Prime minister David Cameron has attacked what he calls the "crazy decisions" made on government IT spending over the past decade, after Sir Philip Green's review of purchasing highlighted the "shocking" inefficiency of IT buying.
IT was one of the primary targets identified by Green for improvement, as he called for changes to a process that sees "expensive IT services contracted for too long with no flexibility."
Green largely blamed the silo-ed, departmentally-focused nature of procurement for failing to allow centralised purchasing or collection of accurate data. And he cited examples of both commodity IT buying and relationships with major IT suppliers where there were clear opportunities for greater efficiency.
Green called in particular for an "urgent review" of fixed line telecoms costs. His report suggested that the annual £2bn telephone bill could be up to 40% cheaper if purchased centrally rather than through individual departments.
Some £61m is spent annually on desktop and laptop PCs, with the price of similar laptops varying from £353 to £2,000. Green recommended that government should buy PCs direct from a manufacturer, rather than the 13 service providers currently in place.
In mobile phones, 98% of the annual £21m central government spend goes to one un-named supplier, but uses 68 different contracts each negotiated separately by departments.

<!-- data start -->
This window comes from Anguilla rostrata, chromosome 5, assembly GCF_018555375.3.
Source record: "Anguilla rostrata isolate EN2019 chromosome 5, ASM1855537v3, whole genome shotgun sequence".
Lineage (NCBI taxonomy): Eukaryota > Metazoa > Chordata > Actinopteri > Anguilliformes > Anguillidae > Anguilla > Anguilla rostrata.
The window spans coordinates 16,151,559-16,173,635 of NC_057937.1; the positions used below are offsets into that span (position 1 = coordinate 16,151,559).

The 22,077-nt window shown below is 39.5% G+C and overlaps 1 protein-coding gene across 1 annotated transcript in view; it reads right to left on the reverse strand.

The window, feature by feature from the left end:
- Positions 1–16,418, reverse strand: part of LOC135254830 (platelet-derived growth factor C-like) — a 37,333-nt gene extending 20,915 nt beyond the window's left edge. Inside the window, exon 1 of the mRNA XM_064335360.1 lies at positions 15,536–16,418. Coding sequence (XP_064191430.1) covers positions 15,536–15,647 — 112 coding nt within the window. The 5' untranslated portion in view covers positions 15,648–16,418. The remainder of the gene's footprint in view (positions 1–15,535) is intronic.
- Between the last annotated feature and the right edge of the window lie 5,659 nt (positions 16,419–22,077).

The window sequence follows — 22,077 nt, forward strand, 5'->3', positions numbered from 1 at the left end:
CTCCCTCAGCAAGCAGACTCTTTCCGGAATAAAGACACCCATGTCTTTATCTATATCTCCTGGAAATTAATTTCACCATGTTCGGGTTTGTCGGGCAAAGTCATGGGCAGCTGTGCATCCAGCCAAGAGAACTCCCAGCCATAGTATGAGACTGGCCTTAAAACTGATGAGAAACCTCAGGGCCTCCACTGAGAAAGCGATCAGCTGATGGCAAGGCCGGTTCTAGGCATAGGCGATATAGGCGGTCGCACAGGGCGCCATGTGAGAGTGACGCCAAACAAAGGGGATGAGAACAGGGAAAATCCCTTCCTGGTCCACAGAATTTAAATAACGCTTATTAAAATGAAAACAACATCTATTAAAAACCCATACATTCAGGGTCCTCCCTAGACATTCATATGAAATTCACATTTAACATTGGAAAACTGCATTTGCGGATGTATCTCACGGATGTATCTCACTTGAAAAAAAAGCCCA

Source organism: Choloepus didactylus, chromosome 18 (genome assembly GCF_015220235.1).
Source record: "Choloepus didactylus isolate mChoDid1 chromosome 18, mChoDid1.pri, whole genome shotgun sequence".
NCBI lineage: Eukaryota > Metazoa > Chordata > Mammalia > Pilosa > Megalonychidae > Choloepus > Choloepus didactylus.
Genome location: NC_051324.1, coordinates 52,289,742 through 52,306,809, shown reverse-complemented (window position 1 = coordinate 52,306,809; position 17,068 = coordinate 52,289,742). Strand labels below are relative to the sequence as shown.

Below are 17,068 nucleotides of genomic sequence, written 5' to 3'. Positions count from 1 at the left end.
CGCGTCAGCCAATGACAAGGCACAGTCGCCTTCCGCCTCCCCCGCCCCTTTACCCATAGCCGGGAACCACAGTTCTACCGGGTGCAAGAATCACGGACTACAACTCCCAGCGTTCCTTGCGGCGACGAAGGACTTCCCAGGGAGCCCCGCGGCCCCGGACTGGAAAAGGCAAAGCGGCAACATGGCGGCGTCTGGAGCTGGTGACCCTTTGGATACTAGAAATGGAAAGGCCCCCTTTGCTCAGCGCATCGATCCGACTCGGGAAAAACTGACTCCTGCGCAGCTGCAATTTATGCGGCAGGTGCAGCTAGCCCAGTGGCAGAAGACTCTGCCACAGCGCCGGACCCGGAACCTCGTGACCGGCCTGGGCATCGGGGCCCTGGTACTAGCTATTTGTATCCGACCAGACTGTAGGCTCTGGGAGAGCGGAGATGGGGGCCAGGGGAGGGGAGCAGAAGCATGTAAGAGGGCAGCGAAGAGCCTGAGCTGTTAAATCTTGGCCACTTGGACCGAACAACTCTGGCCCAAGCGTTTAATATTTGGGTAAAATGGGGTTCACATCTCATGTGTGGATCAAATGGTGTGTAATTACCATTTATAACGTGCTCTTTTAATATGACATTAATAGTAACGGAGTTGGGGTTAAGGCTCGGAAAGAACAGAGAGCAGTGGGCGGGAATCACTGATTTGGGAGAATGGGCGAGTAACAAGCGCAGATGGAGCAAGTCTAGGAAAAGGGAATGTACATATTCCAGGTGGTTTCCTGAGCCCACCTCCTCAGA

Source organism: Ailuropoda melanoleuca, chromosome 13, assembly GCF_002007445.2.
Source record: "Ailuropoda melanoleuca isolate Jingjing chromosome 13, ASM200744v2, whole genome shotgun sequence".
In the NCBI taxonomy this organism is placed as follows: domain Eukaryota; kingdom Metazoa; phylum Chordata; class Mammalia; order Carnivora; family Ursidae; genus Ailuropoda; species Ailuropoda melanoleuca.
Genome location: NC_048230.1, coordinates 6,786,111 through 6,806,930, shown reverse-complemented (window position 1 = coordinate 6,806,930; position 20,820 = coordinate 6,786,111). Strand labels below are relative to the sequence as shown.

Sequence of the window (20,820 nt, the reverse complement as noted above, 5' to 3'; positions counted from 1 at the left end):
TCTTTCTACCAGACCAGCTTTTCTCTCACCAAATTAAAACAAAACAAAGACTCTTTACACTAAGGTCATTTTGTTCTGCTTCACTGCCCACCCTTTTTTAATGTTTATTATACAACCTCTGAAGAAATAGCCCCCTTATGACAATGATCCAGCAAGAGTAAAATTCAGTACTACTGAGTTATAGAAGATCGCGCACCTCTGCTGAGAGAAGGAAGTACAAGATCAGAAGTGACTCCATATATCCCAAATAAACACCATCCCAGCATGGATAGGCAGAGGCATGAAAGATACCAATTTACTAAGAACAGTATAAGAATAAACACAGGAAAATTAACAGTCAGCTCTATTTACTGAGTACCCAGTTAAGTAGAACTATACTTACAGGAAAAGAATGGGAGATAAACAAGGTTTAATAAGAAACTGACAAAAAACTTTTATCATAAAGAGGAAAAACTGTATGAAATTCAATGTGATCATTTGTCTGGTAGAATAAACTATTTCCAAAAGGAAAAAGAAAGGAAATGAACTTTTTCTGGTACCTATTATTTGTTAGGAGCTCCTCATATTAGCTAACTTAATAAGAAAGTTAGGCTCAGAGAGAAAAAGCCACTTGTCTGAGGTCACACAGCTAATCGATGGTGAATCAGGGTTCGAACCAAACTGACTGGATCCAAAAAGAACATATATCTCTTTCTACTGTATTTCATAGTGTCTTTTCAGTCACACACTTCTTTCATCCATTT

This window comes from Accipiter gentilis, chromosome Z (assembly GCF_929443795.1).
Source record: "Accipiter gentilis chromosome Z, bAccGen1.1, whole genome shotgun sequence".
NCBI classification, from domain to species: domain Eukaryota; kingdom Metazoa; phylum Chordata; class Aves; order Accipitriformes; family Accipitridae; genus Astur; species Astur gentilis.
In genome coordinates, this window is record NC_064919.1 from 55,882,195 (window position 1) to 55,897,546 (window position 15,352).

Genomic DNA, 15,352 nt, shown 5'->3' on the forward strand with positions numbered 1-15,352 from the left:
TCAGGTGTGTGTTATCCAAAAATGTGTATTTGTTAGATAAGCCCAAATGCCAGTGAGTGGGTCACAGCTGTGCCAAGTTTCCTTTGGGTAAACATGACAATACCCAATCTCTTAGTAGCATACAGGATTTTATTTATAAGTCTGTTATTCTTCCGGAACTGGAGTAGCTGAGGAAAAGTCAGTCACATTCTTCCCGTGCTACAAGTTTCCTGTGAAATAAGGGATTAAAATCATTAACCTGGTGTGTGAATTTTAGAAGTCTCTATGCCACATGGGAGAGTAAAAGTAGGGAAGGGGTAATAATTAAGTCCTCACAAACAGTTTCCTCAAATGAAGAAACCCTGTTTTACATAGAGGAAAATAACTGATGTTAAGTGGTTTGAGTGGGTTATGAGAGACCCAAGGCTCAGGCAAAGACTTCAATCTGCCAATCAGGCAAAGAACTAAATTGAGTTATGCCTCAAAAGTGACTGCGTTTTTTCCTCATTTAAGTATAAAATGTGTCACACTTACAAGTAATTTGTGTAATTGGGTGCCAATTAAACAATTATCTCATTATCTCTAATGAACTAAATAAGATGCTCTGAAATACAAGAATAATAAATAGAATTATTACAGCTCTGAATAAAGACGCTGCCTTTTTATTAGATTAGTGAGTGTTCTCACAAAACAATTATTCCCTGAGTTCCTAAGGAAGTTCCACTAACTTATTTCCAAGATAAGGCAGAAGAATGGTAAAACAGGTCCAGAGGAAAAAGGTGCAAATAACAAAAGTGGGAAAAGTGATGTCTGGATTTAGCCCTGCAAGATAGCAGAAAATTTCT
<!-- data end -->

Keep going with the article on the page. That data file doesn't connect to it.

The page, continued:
The government has already started to negotiate new and better terms with its biggest technology suppliers, and Green's review cited some of the reasons why.
One IT contract was used as an example: it has six years left on a deal worth more than £100m per annum, delivering some services that are no longer required but without the flexibility to reduce the fees. The contract also stipulates rates of more than £1,000 per day for work, with most of the activity subcontracted by the main provider, meaning there are two profit margins to be made.
"There is a huge opportunity that has been clearly identified both in central government and beyond, but without a clear mandate, energy, focus and commitment, this cannot be delivered," said Green.
"There is no reason why government should not be as efficient as any good business. Any large organisation would want to use its credit rating and scale to buy efficiently. The conclusion of this review is clear - credit rating and scale in virtually every department has not been used to make government spending efficient."